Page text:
Iron pill–induced gastritis is an under-recognized, albeit serious entity that merits further investigation. Many patients who are diagnosed with iron pill gastritis have numerous comorbidities that may increase their susceptibility to this condition, though substantial investigation into this subject has not been undertaken. Iron has been noted to cause a focal erosive mucosal injury similar to that caused by a chemical burn. Endoscopically, this manifests as an erosion, an ulceration, or diffuse gastritis. Iron deposits a brown–black crystalline hemosiderin that erodes the mucosa. It is thought that iron erodes the mucosa through a direct corrosive effect that subsequently produces a local injury to the mucosa in a concentration-dependant manner. In some patients, particularly these with other comorbid conditions such as hemochromatosis, gastric antral vascular ectasia, and gastric adenocarcinoma, among others, the degree of iron deposition extends to the lamina propria and even the gastric glands. Iron pill–induced gastritis only occurs when iron supplementation is given in the tablet or pill form likely because of the concentration effect, but has not been noted to occur in patients who are placed on a liquid form of iron supplementation. This case report is intended to remind gastroenterologists of the possible risks of iron pill supplementation.

Hashash-Figure-4

Figure 4. Iron stain of the gastric ulcer revealing heavy iron deposition at 100 magnification.


Disclosures

Author contributions: J.G. Hashash: study concept and design, acquisition of data, analysis and interpretation of data, drafting of the manuscript; S. Proksell: acquisition of data, drafting of the manuscript; S.F. Kuan: aquisition of data, analysis and interpretation of data; J. Behari: study concept and design, acquisition of data, analysis and interpretation of data, study supervision. J.G. Hashash is the article guarantor.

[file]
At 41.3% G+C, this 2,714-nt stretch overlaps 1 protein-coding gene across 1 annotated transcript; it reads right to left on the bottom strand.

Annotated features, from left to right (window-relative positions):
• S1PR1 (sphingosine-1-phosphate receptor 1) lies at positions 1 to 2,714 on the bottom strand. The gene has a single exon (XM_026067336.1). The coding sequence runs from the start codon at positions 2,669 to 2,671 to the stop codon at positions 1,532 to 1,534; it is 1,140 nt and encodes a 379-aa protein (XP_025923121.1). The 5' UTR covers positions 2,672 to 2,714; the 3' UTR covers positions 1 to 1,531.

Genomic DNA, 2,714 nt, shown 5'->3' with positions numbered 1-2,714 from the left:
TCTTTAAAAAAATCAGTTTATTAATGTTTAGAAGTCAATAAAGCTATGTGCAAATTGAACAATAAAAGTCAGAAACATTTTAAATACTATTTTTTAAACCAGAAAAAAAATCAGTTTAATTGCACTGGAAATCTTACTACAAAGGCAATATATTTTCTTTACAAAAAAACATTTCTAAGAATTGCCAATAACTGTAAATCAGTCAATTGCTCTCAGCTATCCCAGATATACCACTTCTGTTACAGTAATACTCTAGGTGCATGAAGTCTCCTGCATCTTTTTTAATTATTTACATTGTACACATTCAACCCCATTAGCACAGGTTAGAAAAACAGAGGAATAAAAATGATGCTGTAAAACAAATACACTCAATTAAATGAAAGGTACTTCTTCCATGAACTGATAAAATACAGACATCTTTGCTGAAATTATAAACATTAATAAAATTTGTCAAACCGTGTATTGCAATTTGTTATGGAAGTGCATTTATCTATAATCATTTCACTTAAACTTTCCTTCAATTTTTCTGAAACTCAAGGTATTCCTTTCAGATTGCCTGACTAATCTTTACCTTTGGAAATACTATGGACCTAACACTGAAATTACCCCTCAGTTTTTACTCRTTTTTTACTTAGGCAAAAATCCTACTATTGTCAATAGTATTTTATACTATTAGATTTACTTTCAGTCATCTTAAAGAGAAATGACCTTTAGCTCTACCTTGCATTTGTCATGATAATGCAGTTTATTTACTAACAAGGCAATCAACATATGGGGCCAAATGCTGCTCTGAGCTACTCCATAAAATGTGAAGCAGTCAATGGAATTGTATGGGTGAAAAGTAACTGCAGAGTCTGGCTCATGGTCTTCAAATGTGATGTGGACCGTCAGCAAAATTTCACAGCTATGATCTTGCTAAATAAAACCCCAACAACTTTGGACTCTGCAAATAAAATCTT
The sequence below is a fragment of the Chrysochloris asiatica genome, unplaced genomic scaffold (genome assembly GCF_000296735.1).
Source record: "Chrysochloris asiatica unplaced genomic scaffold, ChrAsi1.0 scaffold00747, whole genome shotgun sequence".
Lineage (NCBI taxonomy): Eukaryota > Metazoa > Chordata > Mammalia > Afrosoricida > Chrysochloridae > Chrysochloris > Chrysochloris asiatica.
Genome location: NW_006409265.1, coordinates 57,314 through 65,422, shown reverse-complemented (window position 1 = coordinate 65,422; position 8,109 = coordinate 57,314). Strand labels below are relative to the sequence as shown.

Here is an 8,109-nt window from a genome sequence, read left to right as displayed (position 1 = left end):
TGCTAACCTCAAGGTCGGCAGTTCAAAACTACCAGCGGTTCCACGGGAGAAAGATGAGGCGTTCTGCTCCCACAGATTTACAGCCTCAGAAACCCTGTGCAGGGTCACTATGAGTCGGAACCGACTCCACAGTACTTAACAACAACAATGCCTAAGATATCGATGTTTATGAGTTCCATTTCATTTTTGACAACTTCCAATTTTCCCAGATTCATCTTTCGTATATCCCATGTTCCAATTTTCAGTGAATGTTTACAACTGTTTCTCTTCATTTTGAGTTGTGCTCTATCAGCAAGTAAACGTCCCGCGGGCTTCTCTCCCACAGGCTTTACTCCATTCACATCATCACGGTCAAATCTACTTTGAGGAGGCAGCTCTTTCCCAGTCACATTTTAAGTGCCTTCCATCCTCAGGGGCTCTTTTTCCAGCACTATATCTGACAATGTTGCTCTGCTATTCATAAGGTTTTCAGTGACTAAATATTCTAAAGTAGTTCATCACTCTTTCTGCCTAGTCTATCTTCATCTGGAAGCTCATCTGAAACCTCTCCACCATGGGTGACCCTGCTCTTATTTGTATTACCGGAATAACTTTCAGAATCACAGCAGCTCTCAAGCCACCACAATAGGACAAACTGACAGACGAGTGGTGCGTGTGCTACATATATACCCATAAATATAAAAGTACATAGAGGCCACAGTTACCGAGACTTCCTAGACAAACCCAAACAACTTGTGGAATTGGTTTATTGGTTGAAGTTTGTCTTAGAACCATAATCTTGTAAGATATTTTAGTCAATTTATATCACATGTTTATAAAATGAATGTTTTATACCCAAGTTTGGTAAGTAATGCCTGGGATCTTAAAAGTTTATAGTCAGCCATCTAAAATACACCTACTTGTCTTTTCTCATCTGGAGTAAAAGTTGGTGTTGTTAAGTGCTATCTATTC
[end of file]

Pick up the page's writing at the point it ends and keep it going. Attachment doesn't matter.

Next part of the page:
Financial disclosure: No conflicts of interest or sources of funding exist.

Correspondence: Jana G. Hashash, MD, Division of Gastroenterology, Hepatology, and Nutrition, University of Pittsburgh Medical Center, 200 Lothrop Street, PUH, M2, C Wing, Pittsburgh, PA 15213 (alhashashj@upmc.edu)

Received: June 9, 2013; Accepted: September 10, 2013


References

  1. World Health Organization. Vitamin and Mineral Nutrition Information System. Worldwide prevalence on anaemia 1993–2005. World Health Organization web site. http://www.who.int/vmnis/database/anaemia/anaemia_status_summary/en/index.html. Accessed June 6, 2013
  2. Ferrous sulfate: Patient drug information. UpToDate web site. http://www.uptodate.com/contents/ferrous-sulfate-patient-drug-information. Accessed June 6, 2013.
  3. Kaye P, Abdulla K, Wood J, et al. Iron-induced mucosal pathology of the upper gastrointestinal tract: a common finding in patients on oral iron therapy. Histopathology. 2008;53(3):311–7. Article | PubMed
  4. Laine LA, Bentley E, Chandrasoma P. Effect of oral iron therapy on the upper gastrointestinal tract. A prospective evaluation. Dig Dis Sci. 1998;33(2):172–7. Article | PubMed